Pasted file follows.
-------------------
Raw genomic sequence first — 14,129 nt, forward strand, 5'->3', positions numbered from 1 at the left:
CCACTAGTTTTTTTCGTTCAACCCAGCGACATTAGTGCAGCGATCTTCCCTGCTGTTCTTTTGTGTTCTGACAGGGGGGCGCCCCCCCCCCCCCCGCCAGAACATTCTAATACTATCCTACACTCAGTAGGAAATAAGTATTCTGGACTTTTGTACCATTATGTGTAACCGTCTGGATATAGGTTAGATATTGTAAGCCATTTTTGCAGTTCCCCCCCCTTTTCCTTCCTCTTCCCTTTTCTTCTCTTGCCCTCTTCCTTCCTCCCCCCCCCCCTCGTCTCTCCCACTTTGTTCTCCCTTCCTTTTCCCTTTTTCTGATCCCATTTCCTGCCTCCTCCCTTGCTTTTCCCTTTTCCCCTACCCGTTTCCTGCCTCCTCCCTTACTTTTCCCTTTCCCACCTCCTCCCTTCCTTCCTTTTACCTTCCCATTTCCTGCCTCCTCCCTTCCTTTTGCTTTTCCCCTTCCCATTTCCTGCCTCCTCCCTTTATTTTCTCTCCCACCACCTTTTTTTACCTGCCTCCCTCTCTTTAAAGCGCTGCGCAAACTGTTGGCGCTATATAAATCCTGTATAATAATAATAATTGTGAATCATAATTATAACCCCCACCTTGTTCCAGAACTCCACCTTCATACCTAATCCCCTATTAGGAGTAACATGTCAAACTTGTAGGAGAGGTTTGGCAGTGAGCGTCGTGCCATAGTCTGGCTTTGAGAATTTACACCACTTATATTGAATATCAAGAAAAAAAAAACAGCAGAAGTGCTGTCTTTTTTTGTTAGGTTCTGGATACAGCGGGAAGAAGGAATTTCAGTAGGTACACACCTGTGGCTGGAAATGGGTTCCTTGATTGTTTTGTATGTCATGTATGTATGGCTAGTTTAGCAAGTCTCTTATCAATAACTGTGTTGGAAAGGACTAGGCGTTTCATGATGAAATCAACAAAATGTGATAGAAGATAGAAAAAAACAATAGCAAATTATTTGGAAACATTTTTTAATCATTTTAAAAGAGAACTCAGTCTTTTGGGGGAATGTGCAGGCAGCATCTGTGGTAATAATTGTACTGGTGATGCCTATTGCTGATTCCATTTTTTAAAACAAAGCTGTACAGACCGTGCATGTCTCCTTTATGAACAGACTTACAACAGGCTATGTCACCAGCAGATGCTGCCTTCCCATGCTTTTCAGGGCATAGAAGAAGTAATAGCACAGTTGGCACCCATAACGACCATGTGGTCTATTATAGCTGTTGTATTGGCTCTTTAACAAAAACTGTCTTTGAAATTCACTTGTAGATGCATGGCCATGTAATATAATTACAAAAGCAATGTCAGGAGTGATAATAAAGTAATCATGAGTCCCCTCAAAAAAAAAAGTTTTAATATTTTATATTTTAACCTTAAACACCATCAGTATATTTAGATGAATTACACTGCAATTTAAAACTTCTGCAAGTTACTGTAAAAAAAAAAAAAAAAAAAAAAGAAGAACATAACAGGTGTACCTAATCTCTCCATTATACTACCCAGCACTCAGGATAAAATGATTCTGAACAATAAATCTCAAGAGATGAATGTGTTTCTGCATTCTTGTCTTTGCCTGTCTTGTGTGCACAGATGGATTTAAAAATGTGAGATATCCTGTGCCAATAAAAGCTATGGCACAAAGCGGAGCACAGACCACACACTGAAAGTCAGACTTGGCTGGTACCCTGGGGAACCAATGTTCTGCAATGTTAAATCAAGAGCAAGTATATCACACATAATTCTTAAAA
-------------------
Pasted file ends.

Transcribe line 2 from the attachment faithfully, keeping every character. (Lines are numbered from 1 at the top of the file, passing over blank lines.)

CCACTAGTTTTTTTCGTTCAACCCAGCGACATTAGTGCAGCGATCTTCCCTGCTGTTCTTTTGTGTTCTGACAGGGGGGCGCCCCCCCCCCCCCCGCCAGAACATTCTAATACTATCCTACACTCAGTAGGAAATAAGTATTCTGGACTTTTGTACCATTATGTGTAACCGTCTGGATATAGGTTAGATATTGTAAGCCATTTTTGCAGTTCCCCCCCCTTTTCCTTCCTCTTCCCTTTTCTTCTCTTGCCCTCTTCCTTCCTCCCCCCCCCCCTCGTCTCTCCCACTTTGTTCTCCCTTCCTTTTCCCTTTTTCTGATCCCATTTCCTGCCTCCTCCCTTGCTTTTCCCTTTTCCCCTACCCGTTTCCTGCCTCCTCCCTTACTTTTCCCTTTCCCACCTCCTCCCTTCCTTCCTTTTACCTTCCCATTTCCTGCCTCCTCCCTTCCTTTTGCTTTTCCCCTTCCCATTTCCTGCCTCCTCCCTTTATTTTCTCTCCCACCACCTTTTTTTACCTGCCTCCCTCTCTTTAAAGCGCTGCGCAAACTGTTGGCGCTATATAAATCCTGTATAATAATAATAATTGTGAATCATAATTATAACCCCCACCTTGTTCCAGAACTCCACCTTCATACCTAATCCCCTATTAGGAGTAACATGTCAAACTTGTAGGAGAGGTTTGGCAGTGAGCGTCGTGCCATAGTCTGGCTTTGAGAATTTACACCACTTATATTGAATATCAAGAAAAAAAAAACAGCAGAAGTGCTGTCTTTTTTTGTTAGGTTCTGGATACAGCGGGAAGAAGGAATTTCAGTAGGTACACACCTGTGGCTGGAAATGGGTTCCTTGATTGTTTTGTATGTCATGTATGTATGGCTAGTTTAGCAAGTCTCTTATCAATAACTGTGTTGGAAAGGACTAGGCGTTTCATGATGAAATCAACAAAATGTGATAGAAGATAGAAAAAAACAATAGCAAATTATTTGGAAACATTTTTTAATCATTTTAAAAGAGAACTCAGTCTTTTGGGGGAATGTGCAGGCAGCATCTGTGGTAATAATTGTACTGGTGATGCCTATTGCTGATTCCATTTTTTAAAACAAAGCTGTACAGACCGTGCATGTCTCCTTTATGAACAGACTTACAACAGGCTATGTCACCAGCAGATGCTGCCTTCCCATGCTTTTCAGGGCATAGAAGAAGTAATAGCACAGTTGGCACCCATAACGACCATGTGGTCTATTATAGCTGTTGTATTGGCTCTTTAACAAAAACTGTCTTTGAAATTCACTTGTAGATGCATGGCCATGTAATATAATTACAAAAGCAATGTCAGGAGTGATAATAAAGTAATCATGAGTCCCCTCAAAAAAAAAAGTTTTAATATTTTATATTTTAACCTTAAACACCATCAGTATATTTAGATGAATTACACTGCAATTTAAAACTTCTGCAAGTTACTGTAAAAAAAAAAAAAAAAAAAAAAGAAGAACATAACAGGTGTACCTAATCTCTCCATTATACTACCCAGCACTCAGGATAAAATGATTCTGAACAATAAATCTCAAGAGATGAATGTGTTTCTGCATTCTTGTCTTTGCCTGTCTTGTGTGCACAGATGGATTTAAAAATGTGAGATATCCTGTGCCAATAAAAGCTATGGCACAAAGCGGAGCACAGACCACACACTGAAAGTCAGACTTGGCTGGTACCCTGGGGAACCAATGTTCTGCAATGTTAAATCAAGAGCAAGTATATCACACATAATTCTTAAAA